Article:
Do you remember how you felt last year when the reality of the pandemic was unavoidable?
If you and I had conversations when it all began, remind me what I felt, please. I don’t quite remember. It’s a blur. I know I had to make tough decisions that affected our church. And I do recall thinking a lot of my family.
Other than that, I may have been too occupied learning how to be a video evangelist to feel anything more.
I also remember taking time to read about the last time our nation endured a pandemic. I wanted to see what we learned from that experience. If there was anything worth bringing to mind this time around.
In a nutshell, I took away that what helped us before was cooperation. It was the willingness of communities to engage in an array of social distancing practices. Those places willing to do so for extended periods of time helped the nation curb the spread until a vaccine was available.
Nothing new under the sun.
We used masks back then, too. As you can imagine, the masks people used then weren’t as helpful as some we have today. But it was something.
Now, I’m thinking about all this because recently my state governor informed us about his decision to rescind social-distancing mandates.
First, let me assure you that I understand the concern many people have about allowing governmental entities to mandate such practices at all. There are obvious lines we approach with these kinds of decisions.
Second, let me also share with you why I continue to wear a mask and keep with social distancing practices. It has to do with an illustration from our scripture reference today.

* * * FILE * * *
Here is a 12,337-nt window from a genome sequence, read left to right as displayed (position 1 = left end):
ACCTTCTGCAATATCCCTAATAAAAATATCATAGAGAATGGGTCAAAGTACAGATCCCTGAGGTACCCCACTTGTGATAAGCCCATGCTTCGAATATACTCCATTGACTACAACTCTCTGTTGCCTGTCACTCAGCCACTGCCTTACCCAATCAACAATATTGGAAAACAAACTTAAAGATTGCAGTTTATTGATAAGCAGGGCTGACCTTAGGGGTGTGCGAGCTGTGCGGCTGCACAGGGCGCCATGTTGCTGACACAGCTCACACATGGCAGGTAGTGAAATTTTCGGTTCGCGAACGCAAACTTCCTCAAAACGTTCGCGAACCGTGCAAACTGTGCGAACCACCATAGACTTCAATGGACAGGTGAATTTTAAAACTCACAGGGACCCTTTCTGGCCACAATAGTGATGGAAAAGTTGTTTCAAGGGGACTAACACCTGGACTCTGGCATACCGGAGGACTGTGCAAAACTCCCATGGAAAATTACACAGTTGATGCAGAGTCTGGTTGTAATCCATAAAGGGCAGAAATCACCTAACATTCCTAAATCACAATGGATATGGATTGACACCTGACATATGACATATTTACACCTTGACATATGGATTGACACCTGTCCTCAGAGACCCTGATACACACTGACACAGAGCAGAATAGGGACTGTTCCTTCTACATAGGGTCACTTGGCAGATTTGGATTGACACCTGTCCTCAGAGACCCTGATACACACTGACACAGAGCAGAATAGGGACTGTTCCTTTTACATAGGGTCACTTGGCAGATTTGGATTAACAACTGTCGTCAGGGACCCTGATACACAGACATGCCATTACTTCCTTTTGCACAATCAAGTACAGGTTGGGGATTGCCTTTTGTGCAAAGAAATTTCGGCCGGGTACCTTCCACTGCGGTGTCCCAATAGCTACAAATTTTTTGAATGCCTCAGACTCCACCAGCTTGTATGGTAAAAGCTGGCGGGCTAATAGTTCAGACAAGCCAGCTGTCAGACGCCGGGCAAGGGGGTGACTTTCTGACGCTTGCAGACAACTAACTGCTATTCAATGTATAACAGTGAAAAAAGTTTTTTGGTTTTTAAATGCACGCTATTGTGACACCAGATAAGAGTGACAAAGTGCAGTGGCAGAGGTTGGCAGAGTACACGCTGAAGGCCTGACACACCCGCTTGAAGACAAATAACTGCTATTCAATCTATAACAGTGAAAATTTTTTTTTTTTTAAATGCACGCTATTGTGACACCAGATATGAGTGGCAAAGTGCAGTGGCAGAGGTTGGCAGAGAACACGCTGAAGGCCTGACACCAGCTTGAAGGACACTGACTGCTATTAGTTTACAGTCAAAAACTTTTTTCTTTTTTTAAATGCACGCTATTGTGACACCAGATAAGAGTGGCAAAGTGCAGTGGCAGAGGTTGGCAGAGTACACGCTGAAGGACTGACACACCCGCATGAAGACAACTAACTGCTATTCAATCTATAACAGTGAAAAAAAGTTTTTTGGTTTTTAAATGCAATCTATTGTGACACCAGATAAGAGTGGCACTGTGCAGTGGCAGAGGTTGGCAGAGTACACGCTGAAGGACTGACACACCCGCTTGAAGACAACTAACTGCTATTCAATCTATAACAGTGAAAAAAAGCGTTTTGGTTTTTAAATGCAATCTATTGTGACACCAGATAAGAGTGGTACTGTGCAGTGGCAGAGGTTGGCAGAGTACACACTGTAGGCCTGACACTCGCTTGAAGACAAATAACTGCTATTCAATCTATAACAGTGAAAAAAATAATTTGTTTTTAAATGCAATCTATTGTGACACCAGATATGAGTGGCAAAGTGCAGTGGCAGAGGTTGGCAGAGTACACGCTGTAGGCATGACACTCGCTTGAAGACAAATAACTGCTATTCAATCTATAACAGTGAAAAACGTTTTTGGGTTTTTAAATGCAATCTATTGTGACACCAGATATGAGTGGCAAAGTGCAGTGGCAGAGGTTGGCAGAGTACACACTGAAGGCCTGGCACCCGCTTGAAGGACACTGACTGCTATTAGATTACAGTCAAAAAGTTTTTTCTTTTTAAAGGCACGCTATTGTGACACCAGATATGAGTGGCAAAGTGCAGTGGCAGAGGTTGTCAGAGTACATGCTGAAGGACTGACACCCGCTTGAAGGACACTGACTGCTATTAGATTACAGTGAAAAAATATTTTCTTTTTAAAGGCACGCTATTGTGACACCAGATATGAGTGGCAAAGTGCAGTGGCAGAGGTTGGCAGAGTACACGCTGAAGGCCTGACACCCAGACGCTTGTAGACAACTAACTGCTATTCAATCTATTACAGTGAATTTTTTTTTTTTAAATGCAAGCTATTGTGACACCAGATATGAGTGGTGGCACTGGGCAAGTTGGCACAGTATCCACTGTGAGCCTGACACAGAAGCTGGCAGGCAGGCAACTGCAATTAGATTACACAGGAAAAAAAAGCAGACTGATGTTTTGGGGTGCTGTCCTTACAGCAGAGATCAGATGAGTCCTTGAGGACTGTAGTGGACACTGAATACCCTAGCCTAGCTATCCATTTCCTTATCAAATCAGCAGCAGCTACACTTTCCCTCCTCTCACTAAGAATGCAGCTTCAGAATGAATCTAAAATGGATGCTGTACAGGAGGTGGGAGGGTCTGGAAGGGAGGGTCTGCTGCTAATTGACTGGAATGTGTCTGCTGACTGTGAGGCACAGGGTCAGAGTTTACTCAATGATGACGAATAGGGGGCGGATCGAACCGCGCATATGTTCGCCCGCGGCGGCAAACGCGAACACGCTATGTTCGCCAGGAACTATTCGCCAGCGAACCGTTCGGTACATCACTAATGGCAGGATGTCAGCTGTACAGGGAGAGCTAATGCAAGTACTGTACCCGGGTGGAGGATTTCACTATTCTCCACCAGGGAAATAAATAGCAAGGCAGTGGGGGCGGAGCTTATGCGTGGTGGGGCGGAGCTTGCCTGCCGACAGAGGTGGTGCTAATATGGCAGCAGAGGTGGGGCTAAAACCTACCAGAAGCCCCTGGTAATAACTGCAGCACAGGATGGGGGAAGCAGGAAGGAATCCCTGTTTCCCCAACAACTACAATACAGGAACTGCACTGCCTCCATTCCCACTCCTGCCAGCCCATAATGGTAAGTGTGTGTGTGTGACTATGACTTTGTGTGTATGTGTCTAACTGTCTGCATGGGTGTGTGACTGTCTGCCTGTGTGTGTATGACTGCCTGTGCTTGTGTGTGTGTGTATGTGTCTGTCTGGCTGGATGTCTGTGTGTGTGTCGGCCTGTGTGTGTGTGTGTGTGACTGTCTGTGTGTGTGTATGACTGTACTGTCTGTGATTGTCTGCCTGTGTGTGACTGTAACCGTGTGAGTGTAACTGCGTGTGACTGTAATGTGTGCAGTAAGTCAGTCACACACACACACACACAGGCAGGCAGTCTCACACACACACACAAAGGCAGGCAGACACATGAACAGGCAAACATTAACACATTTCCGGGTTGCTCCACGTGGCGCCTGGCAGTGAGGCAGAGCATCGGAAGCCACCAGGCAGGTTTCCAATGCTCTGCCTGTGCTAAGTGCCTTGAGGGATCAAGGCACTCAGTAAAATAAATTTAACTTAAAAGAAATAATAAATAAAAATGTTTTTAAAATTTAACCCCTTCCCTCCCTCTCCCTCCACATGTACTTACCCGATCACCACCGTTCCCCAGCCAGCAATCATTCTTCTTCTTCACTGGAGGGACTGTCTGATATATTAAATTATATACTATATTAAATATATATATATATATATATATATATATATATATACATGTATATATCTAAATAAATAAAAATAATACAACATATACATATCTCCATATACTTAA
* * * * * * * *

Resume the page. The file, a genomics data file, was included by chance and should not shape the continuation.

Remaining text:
When I read from 1 Peter 2, I can’t help but think of the stones erected in the Jordan River after the people of God had passed through.
I’ll let you read Joshua 4 yourself to fill in all the details.
But do recall now that those stones were a reminder to future generations. They would remind all people of God’s faithfulness and mighty works.
As standing stones ourselves, we are witnesses to the same power.
The love of God in Christ Jesus is the ultimate power of God that we experience. His sacrificial love is what saved us. As a result, Christ has taught us that the most important way to live is to love God and to love people.
In that light, as I continue to wear a mask, for example, I am keeping in mind that we have learned this is an easy, albeit imperfect way to care for other people. To demonstrate the love of humanity while we endure such a crisis together.
Masks and social distancing were never about fear. They continue to be about care. Pandemic or not, I want my life to be a standing stone.
It’s been over a year now. By most credible accounts, there is still about another year left before we can say we are past the dangers of COVID-19. Government mandates or not, we’re going to have to decide how we best care for each other.
Standing stones point to the power of God, the love of God in Christ. Peter also called Jesus a living stone. And look what Jesus did with his life.